Q&A with Betsy de Thierry: Understanding the impact of shame
Posted 31 August, 2021 by Jennifer Drummond
We spoke to celebrated trauma specialist and author Betsy de Thierry (pictured) ahead of her upcoming webinar focusing on the impact of shame.
Betsy de Thierry is a trained psychotherapist and a qualified primary school teacher who has founded several charities that work directly with troubled families.
She is the Founding Director of the Trauma Recovery Centre (TRC), a charity that supports children and families, and the CEO of BdT Ltd Trauma Training and Consultancy, which supports professionals who work with traumatised children across the UK.
As a trauma specialist, she focusses on helping children, young people and those who work with them to understand how to facilitate trauma recovery and has authored several ‘simple guides’ to understanding trauma, shame and attachment difficulties.
We spoke to Betsy ahead of her upcoming webinar for Children in Scotland about understanding the impact of shame.
How did the ‘Simple Guide...” series of books begin and what were you responding to?
They started because I needed a handbook for the parents’ support groups we were running through the Trauma Recovery Centre. The Simple Guide to Child Trauma was written for them, but more seemed to be needed and it developed from there.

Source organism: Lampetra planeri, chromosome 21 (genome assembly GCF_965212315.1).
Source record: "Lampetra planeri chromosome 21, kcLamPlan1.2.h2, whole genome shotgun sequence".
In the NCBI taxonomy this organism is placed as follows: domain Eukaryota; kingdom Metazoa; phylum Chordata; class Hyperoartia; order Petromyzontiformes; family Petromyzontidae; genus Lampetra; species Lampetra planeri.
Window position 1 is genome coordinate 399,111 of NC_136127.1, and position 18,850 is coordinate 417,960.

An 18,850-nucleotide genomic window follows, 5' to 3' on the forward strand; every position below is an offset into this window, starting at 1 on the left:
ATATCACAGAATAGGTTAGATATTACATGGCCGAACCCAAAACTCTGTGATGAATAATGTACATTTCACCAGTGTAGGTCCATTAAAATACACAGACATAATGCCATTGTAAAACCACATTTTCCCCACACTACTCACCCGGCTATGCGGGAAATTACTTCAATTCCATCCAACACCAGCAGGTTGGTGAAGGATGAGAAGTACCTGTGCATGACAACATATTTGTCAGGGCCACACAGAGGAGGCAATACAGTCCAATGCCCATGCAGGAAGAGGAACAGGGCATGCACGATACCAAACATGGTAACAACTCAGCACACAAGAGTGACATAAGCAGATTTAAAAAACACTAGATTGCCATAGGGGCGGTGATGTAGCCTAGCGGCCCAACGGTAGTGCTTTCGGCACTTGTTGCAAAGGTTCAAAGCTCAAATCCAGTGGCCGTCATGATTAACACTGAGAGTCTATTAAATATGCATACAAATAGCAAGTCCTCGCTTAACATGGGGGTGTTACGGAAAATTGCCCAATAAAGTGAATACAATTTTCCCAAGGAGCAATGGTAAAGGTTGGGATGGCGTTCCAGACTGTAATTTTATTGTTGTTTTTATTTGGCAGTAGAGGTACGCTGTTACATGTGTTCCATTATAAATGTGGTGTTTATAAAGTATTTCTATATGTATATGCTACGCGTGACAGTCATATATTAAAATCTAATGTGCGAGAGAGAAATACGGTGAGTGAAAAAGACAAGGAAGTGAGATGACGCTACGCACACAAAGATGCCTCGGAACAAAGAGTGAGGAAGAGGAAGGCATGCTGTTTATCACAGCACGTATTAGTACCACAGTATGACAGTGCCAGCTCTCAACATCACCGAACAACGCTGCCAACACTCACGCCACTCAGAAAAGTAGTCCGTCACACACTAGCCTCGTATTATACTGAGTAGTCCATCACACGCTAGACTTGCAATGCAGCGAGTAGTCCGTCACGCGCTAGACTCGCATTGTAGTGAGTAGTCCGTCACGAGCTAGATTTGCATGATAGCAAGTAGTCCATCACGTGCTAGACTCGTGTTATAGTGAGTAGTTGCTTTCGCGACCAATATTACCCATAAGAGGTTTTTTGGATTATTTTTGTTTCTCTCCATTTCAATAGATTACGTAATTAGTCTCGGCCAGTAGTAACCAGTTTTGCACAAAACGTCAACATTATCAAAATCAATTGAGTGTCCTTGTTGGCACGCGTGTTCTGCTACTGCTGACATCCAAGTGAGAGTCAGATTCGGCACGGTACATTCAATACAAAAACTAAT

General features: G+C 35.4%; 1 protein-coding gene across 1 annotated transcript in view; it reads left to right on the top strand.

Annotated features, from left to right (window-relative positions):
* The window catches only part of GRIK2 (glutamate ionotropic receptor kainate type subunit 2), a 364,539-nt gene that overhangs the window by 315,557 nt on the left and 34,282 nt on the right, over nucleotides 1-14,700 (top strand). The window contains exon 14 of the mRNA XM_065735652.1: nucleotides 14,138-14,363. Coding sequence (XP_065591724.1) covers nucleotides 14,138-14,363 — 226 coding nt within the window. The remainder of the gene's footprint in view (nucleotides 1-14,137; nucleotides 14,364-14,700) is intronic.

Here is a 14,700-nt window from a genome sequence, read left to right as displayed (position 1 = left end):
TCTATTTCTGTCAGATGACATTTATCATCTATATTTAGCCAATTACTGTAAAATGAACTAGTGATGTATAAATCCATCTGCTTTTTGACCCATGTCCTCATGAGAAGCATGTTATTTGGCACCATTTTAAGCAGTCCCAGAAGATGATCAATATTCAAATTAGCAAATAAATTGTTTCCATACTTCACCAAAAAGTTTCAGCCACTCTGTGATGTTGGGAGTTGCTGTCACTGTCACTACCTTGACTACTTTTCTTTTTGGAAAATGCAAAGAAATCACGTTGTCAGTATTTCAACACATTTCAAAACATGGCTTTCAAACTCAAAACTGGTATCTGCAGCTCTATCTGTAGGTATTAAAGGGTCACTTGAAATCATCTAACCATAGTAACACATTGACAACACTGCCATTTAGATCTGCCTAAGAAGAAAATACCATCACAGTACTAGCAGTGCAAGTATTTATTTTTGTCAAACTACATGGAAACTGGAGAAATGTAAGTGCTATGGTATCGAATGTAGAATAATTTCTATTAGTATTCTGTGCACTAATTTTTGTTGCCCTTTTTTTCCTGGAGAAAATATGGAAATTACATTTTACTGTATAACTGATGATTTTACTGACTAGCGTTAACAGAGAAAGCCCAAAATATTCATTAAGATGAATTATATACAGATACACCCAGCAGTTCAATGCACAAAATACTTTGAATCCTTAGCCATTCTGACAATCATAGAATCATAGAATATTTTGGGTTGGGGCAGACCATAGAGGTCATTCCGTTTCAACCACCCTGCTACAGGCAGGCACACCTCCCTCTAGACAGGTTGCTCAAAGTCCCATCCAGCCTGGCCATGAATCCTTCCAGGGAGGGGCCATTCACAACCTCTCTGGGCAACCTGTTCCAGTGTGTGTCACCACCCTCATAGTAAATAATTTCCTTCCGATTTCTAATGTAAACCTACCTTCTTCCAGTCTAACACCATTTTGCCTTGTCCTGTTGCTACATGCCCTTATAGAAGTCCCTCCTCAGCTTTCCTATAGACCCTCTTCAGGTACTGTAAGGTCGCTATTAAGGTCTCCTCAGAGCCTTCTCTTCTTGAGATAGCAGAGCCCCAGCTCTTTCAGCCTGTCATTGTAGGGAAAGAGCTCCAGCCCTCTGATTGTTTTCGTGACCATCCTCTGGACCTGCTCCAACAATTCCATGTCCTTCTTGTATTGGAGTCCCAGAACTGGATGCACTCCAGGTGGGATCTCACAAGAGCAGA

What’s the most important thing that you’ve learned in your approach to or understanding of shame in children and young people?
Shame can cause the same reaction in us humans as threat and fear and so we need to understand the power of it so that we can help reduce it in every setting. When we speak about it and understand it more, its power is already reduced.
In your book Understanding Shame in Children, you quote Louis Cozolino PhD, who describes shame as a 'visceral experience of being shunned and expelled from social connectedness'. That really drives home the impact of it. How do we begin to bring young people back from that and how do we promote healing from shame?
When we give the feeling a name, we can be less afraid of it and understand our primitive reactions. This enables us to reflect and explore and understand ourselves better. We can facilitate this atmosphere for young people and create communities which are emotionally safe and relationally authentic.
You also talk about building emotional literacy and creative responses in children to help make sense of it all. Can you give an example of how to build shame resistance?
If a child wets themselves, or a young person shouts and calls someone a name and runs out of the room, we can gently create a non-threatening, empathetic and kind environment to chat with the child or young person and enable them to reflect on how they may have felt frightened or threatened and how that caused them to react. Then, we can talk about how the reaction caused shame and how normal that is, but also what they can do instead of experiencing shame when they feel those big feelings instead.
Interview by Catherine Bromley